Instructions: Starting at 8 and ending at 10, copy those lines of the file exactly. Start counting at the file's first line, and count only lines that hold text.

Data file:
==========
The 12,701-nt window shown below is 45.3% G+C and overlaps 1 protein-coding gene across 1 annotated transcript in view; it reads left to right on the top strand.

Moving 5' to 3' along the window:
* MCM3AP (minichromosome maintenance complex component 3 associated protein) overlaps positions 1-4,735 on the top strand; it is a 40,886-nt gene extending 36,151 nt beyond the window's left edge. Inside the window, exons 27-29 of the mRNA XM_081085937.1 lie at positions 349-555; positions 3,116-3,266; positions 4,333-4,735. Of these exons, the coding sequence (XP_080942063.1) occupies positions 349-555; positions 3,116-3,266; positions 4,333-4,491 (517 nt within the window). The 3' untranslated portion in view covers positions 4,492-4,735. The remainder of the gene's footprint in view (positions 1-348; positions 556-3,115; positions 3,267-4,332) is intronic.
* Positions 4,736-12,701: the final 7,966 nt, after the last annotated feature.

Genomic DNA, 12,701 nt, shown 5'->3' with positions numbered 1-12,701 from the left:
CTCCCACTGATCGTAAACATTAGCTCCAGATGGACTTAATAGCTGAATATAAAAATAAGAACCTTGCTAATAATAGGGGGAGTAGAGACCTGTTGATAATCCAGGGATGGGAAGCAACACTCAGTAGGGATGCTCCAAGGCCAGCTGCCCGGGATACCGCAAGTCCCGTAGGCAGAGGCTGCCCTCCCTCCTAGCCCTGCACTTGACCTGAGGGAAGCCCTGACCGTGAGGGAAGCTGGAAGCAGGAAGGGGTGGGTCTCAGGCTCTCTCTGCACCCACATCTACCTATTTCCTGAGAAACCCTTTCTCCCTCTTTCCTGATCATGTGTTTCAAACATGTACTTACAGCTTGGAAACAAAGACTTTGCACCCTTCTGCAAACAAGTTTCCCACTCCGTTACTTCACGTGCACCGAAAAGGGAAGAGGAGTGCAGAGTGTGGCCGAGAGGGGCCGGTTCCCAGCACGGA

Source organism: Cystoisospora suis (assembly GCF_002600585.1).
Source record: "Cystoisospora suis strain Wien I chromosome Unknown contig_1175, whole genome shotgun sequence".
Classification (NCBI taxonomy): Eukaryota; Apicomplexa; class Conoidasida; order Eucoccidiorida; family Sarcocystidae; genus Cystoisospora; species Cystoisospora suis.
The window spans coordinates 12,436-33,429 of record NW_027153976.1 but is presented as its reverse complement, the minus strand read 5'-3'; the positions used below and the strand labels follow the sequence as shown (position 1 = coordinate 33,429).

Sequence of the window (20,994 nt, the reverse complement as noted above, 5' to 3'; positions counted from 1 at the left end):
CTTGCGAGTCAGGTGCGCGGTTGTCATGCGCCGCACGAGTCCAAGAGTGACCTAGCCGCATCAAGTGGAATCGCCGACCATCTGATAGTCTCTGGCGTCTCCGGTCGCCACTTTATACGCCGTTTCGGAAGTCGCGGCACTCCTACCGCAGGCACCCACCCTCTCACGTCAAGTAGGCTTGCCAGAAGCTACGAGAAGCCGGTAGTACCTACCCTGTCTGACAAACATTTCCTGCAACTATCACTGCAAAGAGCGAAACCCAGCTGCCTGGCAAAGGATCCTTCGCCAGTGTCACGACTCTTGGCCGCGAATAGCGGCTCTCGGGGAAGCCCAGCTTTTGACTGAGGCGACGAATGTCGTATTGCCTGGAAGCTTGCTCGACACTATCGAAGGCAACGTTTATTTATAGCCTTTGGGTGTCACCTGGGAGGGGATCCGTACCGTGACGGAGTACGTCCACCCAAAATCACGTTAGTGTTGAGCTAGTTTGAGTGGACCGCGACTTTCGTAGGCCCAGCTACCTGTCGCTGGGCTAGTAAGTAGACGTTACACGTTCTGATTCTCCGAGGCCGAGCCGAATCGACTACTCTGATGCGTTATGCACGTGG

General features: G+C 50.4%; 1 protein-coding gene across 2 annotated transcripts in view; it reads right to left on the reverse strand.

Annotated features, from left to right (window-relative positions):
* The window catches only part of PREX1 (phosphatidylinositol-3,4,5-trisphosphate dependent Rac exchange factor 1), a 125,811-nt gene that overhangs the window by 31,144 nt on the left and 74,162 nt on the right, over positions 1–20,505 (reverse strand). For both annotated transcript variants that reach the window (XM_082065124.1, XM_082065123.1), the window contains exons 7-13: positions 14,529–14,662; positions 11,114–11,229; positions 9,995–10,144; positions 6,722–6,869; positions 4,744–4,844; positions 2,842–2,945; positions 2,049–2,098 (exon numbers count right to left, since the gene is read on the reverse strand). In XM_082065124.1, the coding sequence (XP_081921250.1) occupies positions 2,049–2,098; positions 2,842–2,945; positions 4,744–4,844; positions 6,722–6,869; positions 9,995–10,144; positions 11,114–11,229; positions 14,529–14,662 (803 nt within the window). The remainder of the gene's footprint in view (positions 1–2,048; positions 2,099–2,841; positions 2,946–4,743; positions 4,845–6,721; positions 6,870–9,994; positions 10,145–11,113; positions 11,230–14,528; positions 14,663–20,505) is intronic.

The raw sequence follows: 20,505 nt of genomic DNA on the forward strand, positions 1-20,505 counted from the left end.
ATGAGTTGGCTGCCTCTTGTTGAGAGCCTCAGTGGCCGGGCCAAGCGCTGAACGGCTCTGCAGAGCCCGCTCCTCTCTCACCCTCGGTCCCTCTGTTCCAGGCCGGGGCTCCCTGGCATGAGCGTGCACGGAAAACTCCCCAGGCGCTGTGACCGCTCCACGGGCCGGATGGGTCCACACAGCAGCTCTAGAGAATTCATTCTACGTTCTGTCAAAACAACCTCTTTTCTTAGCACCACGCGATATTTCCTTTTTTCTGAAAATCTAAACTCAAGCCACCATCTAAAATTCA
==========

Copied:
Source record: "Cystoisospora suis strain Wien I chromosome Unknown contig_1175, whole genome shotgun sequence".
Classification (NCBI taxonomy): Eukaryota; Apicomplexa; class Conoidasida; order Eucoccidiorida; family Sarcocystidae; genus Cystoisospora; species Cystoisospora suis.
The window spans coordinates 12,436-33,429 of record NW_027153976.1 but is presented as its reverse complement, the minus strand read 5'-3'; the positions used below and the strand labels follow the sequence as shown (position 1 = coordinate 33,429).